In practice, tripwires are thought to be an antidote to the sort of invasion-by-inches thing that Russian President Vladimir Putin pulled off with the onslaught of Little Green Men during the Great Crimean Heist of 2014. Essentially, having tripwire forces in place bullies your opponents into more obvious tactics, giving you the edge and allowing you to stop them in their easy-to-see tracks.
Getting back to Korea, even if there was a real, full-blown throwdown, it's unlikely the US would send over all of everybody. Even at the height of the fighting in Iraq and Afghanistan, the US didn't scour the cupboards and send everyone. Some of those forces were being returned from the war so they could take a breather, get replenished, be retrained, and so on. Moreover, the US has other military commitments around the globe that require troop presence.
Think of it like your bank account. Let's say it's payday and, with some luck and discipline, you've finally got yourself a thousand bucks to play with. Hooray! Now, you've got most of your bills taken care of, but you also know that you've got a lot more stuff that you need to get done sooner or later (preferably before it goes from bad to worse), like that thing with your tooth. You might be able to cover a couple of those major expenses, or maybe three of the smaller ones, but if you had to fork out enough cash for three big bills at the same time, you'd be hosed. And heaven forbid an emergency crops up — then it's all over.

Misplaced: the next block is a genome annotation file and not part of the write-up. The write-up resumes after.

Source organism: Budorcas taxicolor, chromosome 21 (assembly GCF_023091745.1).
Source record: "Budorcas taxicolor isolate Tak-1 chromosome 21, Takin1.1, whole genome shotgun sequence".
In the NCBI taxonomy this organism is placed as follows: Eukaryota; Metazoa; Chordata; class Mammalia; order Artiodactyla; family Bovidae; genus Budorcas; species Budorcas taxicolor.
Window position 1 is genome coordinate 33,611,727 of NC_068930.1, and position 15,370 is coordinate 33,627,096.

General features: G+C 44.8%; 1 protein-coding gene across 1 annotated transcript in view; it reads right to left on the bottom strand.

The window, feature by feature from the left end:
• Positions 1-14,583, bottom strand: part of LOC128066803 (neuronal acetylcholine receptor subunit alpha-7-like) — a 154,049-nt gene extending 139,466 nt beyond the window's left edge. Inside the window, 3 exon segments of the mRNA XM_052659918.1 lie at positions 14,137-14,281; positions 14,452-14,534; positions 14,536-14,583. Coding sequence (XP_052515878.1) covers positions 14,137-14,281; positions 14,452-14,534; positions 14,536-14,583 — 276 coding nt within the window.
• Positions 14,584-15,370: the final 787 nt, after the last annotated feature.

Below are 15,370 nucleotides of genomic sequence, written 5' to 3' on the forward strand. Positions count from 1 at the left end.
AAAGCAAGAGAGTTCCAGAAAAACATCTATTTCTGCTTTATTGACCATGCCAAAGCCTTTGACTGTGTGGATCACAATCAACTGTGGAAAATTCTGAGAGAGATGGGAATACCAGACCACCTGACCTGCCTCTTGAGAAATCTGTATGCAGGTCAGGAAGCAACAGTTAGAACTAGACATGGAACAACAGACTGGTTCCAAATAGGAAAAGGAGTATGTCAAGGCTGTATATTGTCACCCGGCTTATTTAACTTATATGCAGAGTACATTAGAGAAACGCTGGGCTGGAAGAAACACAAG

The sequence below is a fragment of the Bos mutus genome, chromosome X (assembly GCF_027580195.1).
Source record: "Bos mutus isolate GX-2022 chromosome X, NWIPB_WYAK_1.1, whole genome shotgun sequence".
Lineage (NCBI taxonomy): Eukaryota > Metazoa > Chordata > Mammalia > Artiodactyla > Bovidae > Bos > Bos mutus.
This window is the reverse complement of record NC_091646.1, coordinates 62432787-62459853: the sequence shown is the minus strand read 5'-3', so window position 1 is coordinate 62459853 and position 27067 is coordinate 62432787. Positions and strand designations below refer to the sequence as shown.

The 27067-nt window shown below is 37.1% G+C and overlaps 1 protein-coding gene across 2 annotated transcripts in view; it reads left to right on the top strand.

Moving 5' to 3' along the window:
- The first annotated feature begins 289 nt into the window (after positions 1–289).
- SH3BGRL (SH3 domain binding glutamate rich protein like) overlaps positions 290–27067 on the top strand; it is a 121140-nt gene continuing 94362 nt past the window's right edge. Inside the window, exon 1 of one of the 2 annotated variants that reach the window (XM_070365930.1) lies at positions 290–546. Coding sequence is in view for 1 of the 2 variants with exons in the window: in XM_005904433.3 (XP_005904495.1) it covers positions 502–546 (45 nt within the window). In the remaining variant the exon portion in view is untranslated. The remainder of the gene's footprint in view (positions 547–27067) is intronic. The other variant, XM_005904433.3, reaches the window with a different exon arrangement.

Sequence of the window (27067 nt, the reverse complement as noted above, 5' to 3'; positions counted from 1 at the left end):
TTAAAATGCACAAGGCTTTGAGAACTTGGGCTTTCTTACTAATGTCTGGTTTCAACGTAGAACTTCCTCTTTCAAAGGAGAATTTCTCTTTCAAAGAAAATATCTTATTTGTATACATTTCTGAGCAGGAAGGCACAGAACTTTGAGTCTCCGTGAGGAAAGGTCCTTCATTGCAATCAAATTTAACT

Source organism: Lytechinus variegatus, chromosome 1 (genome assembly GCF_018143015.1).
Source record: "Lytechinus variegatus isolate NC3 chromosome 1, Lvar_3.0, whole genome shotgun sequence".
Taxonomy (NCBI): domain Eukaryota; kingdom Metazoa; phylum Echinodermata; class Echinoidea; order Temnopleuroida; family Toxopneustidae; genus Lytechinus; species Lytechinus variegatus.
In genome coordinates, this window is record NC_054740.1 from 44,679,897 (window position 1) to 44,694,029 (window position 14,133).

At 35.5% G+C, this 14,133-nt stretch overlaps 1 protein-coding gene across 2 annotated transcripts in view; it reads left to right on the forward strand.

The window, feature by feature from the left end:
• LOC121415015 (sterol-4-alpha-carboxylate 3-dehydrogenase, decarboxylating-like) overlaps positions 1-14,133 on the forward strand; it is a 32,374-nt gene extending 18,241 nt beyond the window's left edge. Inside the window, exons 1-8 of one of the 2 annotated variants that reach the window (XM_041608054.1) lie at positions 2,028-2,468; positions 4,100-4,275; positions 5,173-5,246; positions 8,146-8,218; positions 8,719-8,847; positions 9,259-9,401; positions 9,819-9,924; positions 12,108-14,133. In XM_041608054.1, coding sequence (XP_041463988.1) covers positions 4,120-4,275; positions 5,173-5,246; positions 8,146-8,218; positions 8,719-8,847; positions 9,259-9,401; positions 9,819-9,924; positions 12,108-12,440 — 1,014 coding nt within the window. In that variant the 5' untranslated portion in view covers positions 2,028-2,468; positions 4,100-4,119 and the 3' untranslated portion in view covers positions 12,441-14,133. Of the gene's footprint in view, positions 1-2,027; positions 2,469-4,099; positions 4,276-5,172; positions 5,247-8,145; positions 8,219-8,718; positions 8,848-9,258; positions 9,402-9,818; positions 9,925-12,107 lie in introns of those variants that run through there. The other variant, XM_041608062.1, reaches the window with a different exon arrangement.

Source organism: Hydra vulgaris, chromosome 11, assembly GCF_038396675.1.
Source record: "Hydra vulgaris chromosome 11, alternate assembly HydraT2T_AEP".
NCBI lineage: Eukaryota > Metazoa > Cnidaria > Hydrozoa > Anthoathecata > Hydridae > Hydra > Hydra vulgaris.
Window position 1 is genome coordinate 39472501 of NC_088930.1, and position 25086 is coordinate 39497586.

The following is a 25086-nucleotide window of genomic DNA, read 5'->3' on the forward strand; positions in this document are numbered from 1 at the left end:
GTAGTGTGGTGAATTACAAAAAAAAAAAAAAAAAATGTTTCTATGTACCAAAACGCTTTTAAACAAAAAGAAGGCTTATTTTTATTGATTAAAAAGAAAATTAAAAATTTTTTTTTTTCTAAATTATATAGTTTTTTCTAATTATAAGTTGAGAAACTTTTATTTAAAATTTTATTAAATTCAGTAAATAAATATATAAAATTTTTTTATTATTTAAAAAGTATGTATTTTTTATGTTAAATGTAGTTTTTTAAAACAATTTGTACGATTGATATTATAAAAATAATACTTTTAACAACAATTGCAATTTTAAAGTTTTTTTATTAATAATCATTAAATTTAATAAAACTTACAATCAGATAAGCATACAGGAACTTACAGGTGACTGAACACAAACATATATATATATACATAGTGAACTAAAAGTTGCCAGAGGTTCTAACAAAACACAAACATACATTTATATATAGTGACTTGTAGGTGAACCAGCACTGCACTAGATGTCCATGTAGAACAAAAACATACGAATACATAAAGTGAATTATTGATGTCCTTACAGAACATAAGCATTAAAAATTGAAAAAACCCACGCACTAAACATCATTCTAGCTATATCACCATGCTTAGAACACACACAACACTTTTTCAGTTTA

Force planners are in a roughly similar situation. Let's say Russia gets grabby in Europe, and all of a sudden the US needs to scramble a few hundred thousand guys, then North Korea gets some clever ideas about hosting their very own #OccupySeoul event and the US needs to send everyone else to go fight. Now, what happens if China gets all stroppy about Taiwan? Or if Iran gets up to something? The US would be flat tapped out of forces and unable to deter anyone else from redrawing their local borders to their liking.
Watch VICE News' On The Line: Keegan Hamilton Discusses North Korea
When you think about it, the first and second would-be attackers may be dissuaded from picking a fight. But if the US already has its hands full with two big fights, it would pretty much be a field day for contestants three, four, and five. At that point, we might get all too clear an understanding of what wars and conflicts have been simmering under the surface for the last several decades.
In the most nightmarish (but probably pretty unlikely) of scenarios, the breakdown of international order devolves into some sort of appalling cross between World War III and full-on rioting: All the first responders are tied up and it all turns into smash-and-grab window shopping on an international scale.